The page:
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Sky News spun out as BSkyB takeover OK'd, more or less

Rupe gets Hunt thumbs up

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News Corporation's buyout of satellite payTV operator BSkyB has been accepted in principle by the Culture Secretary, following advice from UK regulators Ofcom and the Office of Fair Trading. News Corp has agreed to spin out and fund the Sky News operation for 10 years.

Although the European Commission has said the buyout would not impede competition, an alliance of UK commercial rivals that vowed to stop the takeover, has hinted at legal challenges to the deal.

Culture Secretary Jeremy Hunt announced a consultation on media plurality issues raised by the proposed acquisition, declaring himself satisfied that the deal doesn't merit referral to the Competition Commission. Ofcom's advice [pdf] was based on a calculation that News Corp's reach would rise from 32 per cent to 51 per cent of consumers.

The nitty gritty can be found in this document. Sky News will be spun out into an independent publicly traded operation called Newco, with the same ownership shares it has today, with Sky owning 39.1 per cent. News Corp undertakes to pay for carriage for 10 years, and not touch the ownership arrangement for the same period. Sky News will receive a seven-year brand licence to carry on being called Sky News, and using the brand for related products and services. On Ofcom's recommendation, Newco will be overseen by an independent board.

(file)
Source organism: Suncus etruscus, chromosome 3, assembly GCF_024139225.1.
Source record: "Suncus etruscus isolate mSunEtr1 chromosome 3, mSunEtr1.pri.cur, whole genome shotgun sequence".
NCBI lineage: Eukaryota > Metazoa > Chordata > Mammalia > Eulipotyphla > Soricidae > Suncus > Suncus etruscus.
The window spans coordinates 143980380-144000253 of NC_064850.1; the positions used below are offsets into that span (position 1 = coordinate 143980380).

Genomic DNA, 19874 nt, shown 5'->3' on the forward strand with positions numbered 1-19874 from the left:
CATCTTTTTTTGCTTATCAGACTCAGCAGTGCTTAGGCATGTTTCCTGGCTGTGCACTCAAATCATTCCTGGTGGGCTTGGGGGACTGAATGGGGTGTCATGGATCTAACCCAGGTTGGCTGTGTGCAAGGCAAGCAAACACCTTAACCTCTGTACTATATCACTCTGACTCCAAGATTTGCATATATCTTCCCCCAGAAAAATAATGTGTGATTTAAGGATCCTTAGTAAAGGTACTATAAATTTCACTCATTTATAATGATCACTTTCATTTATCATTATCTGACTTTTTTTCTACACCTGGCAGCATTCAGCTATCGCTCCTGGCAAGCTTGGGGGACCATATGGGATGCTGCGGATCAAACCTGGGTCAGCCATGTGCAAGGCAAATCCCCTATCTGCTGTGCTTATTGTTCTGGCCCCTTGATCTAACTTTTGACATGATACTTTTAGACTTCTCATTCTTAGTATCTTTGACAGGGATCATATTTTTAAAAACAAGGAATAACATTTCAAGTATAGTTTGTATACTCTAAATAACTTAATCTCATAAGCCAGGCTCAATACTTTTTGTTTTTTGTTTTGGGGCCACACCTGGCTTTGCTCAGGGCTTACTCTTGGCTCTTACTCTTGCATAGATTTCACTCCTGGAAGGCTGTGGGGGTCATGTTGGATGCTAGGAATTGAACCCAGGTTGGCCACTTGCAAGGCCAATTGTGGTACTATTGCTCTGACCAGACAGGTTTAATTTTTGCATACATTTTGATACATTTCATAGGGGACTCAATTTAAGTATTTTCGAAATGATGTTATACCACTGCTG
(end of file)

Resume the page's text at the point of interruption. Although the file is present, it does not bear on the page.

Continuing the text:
News Corporation founder Rupert Murdoch cuts a powerful mythical figure among rivals and political opponents in the UK, and the takeover created a powerful alliance of rivals, including BT, DMGT (owners of Associated Newspapers), Trinity Mirror and the Guardian and Telegraph groups. "I have declared war on Mr Murdoch and I think we are going to win," Business Secretary Vince Cable boasted to undercover reporters, after he referred the merger to Ofcom.

But the myth is slightly undermined by the facts. News Corp posted a staggering operating loss of $5.6bn in 2009, on revenue of just $30bn. It ended the year with $6bn in cash, a fraction of the $30bn income that the BBC has been guaranteed, for example. The European Commission examined competition fears raised by the takeover and found them to be exaggerated. In its summary, the EC noted that newspaper subscriptions amount to only 6 per cent of the market, and that Sky's small share didn't allow it to hike advertising rates, or negotiate unfairly with European rights holders.

"What we are looking at is a complex, hybrid, potentially damaging solution that was never really necessary," former BSkyB's former head of programming David Elstein said today. ®

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